Overview
Exercise can help everyone stay healthy and feel their best. For people with Parkinson’s, exercise offers important additional benefits. Getting regular exercise can reduce motor symptoms of Parkinson’s, slow the progression of the disease, and improve mood. A regular exercise routine can also help protect against the development of Parkinson’s in those who may be at risk.

What does it involve?
Always check with your doctor before beginning a new exercise regimen. Consider consulting with a physical therapist to develop a customized exercise plan. Most types of exercise can be adapted to accommodate those with Parkinson’s.
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People with any stage or severity of Parkinson’s Disease can benefit from exercise. Doctors and researchers agree that the more exercise you do, the more benefit you will receive from the activity. Research also indicates that the more intensely you exercise, the better. When you exercise, do it intensely enough that your heart beats faster and you are breathing hard.

Whatever type of exercise you choose, follow these general safety guidelines. Always begin your workout session with a gradual warm-up and take time to cool down afterward. Warming up and cooling down will help prevent sore or pulled muscles. Exercise should be somewhat challenging, but never a struggle. Stay hydrated with plenty of cool liquids, choosing beverages without caffeine.

It is important to choose a type of exercise you will enjoy. Consider joining a dance class, boxing class, or yoga class to keep you motivated and incorporate social aspects. Aerobic exercise can take many forms. Walking on a treadmill, riding a stationary or recumbent bike, climbing stairs, or swimming can all provide effective exercise. Resistance training such as lifting weights can be done seated, and it can involve as light a weight as you are comfortable lifting. Even small amounts of weight or resistance – for instance, lifting your arms or legs repeatedly against gravity – provide benefits. Be creative. Activities such as gardening and walking a pet can help you stay active and healthy.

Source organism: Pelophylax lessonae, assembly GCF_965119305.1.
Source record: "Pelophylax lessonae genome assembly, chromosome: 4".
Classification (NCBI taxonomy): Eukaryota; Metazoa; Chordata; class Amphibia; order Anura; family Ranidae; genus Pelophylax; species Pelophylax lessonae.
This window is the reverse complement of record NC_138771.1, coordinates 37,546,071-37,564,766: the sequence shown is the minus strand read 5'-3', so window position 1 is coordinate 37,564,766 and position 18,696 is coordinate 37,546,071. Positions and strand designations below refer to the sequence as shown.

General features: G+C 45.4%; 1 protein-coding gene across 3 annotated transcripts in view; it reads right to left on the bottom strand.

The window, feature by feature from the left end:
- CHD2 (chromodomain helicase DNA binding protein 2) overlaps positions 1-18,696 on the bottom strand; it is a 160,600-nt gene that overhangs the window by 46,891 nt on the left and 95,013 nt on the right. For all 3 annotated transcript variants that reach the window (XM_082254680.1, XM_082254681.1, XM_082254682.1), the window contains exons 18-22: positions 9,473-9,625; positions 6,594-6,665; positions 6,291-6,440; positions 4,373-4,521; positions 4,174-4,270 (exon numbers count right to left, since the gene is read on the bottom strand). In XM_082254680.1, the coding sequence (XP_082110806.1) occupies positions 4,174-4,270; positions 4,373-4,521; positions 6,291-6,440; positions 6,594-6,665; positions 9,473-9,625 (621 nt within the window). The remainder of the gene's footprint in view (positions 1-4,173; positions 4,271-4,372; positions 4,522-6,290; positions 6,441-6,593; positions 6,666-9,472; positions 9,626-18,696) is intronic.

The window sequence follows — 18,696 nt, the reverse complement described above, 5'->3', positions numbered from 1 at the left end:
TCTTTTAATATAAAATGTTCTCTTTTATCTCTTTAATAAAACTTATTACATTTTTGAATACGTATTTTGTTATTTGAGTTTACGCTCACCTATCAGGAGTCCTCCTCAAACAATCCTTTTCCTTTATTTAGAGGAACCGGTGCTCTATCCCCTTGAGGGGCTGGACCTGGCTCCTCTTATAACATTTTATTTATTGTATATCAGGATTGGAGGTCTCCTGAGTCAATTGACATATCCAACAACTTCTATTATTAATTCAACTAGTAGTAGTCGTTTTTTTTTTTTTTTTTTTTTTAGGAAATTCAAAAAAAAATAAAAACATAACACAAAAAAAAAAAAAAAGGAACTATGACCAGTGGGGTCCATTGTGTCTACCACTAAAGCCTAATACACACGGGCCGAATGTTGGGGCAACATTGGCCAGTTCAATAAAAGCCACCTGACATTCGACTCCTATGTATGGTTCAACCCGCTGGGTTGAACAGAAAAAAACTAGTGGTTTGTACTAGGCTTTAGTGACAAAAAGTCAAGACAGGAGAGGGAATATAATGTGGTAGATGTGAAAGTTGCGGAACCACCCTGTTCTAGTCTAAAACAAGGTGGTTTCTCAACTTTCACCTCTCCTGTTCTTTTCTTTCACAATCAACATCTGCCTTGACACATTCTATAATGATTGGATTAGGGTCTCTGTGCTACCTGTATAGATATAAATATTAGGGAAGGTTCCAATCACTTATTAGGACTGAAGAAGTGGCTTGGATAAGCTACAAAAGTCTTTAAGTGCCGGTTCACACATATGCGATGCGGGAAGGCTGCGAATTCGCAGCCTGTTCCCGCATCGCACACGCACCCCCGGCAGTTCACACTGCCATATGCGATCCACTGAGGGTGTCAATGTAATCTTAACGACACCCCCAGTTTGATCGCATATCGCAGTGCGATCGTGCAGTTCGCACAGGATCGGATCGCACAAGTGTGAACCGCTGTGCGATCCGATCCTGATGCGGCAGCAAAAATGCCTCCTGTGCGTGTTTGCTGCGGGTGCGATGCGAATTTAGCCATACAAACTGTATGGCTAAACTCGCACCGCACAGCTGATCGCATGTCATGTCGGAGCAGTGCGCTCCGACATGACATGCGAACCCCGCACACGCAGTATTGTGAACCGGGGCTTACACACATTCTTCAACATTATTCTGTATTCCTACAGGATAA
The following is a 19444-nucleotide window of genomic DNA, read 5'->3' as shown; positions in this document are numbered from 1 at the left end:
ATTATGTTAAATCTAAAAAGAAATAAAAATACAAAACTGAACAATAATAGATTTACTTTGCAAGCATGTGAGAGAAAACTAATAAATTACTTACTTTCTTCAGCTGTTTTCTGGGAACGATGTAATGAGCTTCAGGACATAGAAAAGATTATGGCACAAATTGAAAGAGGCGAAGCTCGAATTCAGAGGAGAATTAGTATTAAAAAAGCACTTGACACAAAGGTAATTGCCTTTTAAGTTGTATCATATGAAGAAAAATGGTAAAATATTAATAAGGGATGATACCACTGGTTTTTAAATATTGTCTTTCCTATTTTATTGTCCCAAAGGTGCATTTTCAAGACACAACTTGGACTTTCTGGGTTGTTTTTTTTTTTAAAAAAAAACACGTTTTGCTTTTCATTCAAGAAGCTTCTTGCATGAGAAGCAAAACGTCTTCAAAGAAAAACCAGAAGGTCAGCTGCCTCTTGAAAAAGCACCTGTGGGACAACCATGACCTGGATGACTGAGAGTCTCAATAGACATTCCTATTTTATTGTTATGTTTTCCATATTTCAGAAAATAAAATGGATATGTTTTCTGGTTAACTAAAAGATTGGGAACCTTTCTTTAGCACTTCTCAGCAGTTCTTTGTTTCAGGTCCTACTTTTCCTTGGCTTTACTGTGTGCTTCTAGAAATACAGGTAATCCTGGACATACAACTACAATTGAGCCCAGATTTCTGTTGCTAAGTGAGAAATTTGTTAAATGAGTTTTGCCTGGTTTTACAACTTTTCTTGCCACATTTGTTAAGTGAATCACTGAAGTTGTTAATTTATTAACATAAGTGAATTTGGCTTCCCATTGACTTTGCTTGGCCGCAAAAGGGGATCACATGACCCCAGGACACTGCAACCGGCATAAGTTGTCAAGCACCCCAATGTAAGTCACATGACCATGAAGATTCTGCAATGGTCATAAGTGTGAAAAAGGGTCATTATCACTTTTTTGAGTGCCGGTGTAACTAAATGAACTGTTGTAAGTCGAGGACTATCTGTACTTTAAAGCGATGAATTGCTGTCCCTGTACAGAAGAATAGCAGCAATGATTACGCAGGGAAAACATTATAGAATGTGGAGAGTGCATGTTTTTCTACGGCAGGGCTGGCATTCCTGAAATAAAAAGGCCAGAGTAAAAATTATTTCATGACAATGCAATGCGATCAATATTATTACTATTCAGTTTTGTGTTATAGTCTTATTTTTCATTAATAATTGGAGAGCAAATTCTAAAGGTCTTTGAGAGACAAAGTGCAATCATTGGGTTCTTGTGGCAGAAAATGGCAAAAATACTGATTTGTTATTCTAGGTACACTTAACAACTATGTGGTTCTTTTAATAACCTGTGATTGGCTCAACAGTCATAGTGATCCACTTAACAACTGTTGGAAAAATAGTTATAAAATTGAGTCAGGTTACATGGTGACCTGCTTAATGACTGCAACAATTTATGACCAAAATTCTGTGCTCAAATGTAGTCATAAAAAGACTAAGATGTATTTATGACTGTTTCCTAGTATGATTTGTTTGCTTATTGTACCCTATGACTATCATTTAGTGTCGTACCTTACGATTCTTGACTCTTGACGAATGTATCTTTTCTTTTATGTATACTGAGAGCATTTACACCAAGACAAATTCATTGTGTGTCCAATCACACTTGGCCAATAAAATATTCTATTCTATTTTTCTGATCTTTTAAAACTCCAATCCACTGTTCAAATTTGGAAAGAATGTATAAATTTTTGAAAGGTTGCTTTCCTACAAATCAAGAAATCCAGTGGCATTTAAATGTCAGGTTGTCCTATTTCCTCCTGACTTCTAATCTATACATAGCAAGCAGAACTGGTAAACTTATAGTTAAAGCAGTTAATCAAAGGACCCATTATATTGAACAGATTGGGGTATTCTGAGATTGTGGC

It is important not to become discouraged early on when beginning an exercise regimen. At first, try to exercise for 10 minutes each day. As you become accustomed to the activity, exercise for longer periods every day. Focus on finding ways of staying active that are safe, enjoyable and easy to do regularly. If you experience new or worse Parkinson’s symptoms or side effects from medications, adjust your workout program to keep it safe and rewarding.

Regular, intense exercise has also been proven to help protect against the development of Parkinson’s Disease. Some neurologists recommend that people who have relatives with Parkinson’s maintain a rigorous exercise routine to decrease their risk.

Intended Outcomes
Exercise can help you achieve and maintain your best physical and psychological condition. A regular exercise regimen can reduce Parkinson’s symptoms such as tremor, gait, coordination, flexibility, and grip strength. Exercise might protect your brain from disease progression. Regular exercise can help you avoid falls and recover more quickly. Physical exercise can increase strength, promote healthy weight, stave off heart disease and osteoporosis, and improve your mood and self-esteem.

Results
An article published in 2014 studied exercise in 4,866 people with Parkinson’s Disease. After one year, participants who exercised regularly showed better quality of life, less cognitive decline, improved mobility, function, and mood, and less burden for caregivers.

Constraints
Some medication side effects, such as drowsiness, dizziness, and nausea, can make it difficult to stay motivated to keep up with exercise.

If you exercise too hard, you may feel more pain than usual for a day or two afterward. Soreness is a sign that you should take it a little easier next time. If one type of exercise does not work for you, consider trying another.

Exercise Questions

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